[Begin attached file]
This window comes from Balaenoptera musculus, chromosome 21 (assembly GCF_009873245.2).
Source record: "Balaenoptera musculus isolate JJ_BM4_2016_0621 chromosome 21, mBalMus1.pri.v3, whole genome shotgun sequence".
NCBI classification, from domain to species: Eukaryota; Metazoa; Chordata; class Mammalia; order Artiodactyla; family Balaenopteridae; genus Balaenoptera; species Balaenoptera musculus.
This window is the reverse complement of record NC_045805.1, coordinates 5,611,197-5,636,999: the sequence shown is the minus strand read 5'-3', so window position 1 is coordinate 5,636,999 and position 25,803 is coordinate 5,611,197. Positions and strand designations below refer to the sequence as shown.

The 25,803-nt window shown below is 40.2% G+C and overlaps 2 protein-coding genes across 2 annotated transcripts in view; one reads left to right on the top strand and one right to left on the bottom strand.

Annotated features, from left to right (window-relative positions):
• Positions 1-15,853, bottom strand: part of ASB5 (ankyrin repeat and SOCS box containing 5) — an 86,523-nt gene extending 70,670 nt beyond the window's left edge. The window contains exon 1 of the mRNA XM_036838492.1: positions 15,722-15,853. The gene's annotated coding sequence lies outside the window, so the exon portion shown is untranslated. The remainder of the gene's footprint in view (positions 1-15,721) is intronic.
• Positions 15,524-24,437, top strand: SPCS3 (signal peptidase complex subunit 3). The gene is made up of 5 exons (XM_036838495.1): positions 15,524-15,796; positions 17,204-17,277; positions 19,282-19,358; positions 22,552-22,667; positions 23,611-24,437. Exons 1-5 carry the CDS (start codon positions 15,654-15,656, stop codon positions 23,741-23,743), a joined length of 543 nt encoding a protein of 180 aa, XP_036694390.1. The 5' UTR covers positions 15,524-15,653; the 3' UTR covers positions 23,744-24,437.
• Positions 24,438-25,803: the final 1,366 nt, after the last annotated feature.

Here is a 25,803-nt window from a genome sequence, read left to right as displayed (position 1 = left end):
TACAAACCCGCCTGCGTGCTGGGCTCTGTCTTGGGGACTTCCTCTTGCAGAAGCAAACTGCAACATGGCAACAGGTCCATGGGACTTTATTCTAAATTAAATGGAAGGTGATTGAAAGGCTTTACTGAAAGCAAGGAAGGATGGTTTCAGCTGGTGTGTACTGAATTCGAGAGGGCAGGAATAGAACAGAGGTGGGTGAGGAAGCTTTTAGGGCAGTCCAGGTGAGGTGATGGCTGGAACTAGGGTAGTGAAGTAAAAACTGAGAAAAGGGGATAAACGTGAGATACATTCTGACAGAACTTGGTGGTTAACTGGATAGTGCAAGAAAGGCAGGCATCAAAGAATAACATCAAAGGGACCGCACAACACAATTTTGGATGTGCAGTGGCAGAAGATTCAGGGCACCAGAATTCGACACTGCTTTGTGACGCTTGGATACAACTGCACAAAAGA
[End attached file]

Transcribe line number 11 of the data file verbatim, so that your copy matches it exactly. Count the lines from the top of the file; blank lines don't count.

TACAAACCCGCCTGCGTGCTGGGCTCTGTCTTGGGGACTTCCTCTTGCAGAAGCAAACTGCAACATGGCAACAGGTCCATGGGACTTTATTCTAAATTAAATGGAAGGTGATTGAAAGGCTTTACTGAAAGCAAGGAAGGATGGTTTCAGCTGGTGTGTACTGAATTCGAGAGGGCAGGAATAGAACAGAGGTGGGTGAGGAAGCTTTTAGGGCAGTCCAGGTGAGGTGATGGCTGGAACTAGGGTAGTGAAGTAAAAACTGAGAAAAGGGGATAAACGTGAGATACATTCTGACAGAACTTGGTGGTTAACTGGATAGTGCAAGAAAGGCAGGCATCAAAGAATAACATCAAAGGGACCGCACAACACAATTTTGGATGTGCAGTGGCAGAAGATTCAGGGCACCAGAATTCGACACTGCTTTGTGACGCTTGGATACAACTGCACAAAAGA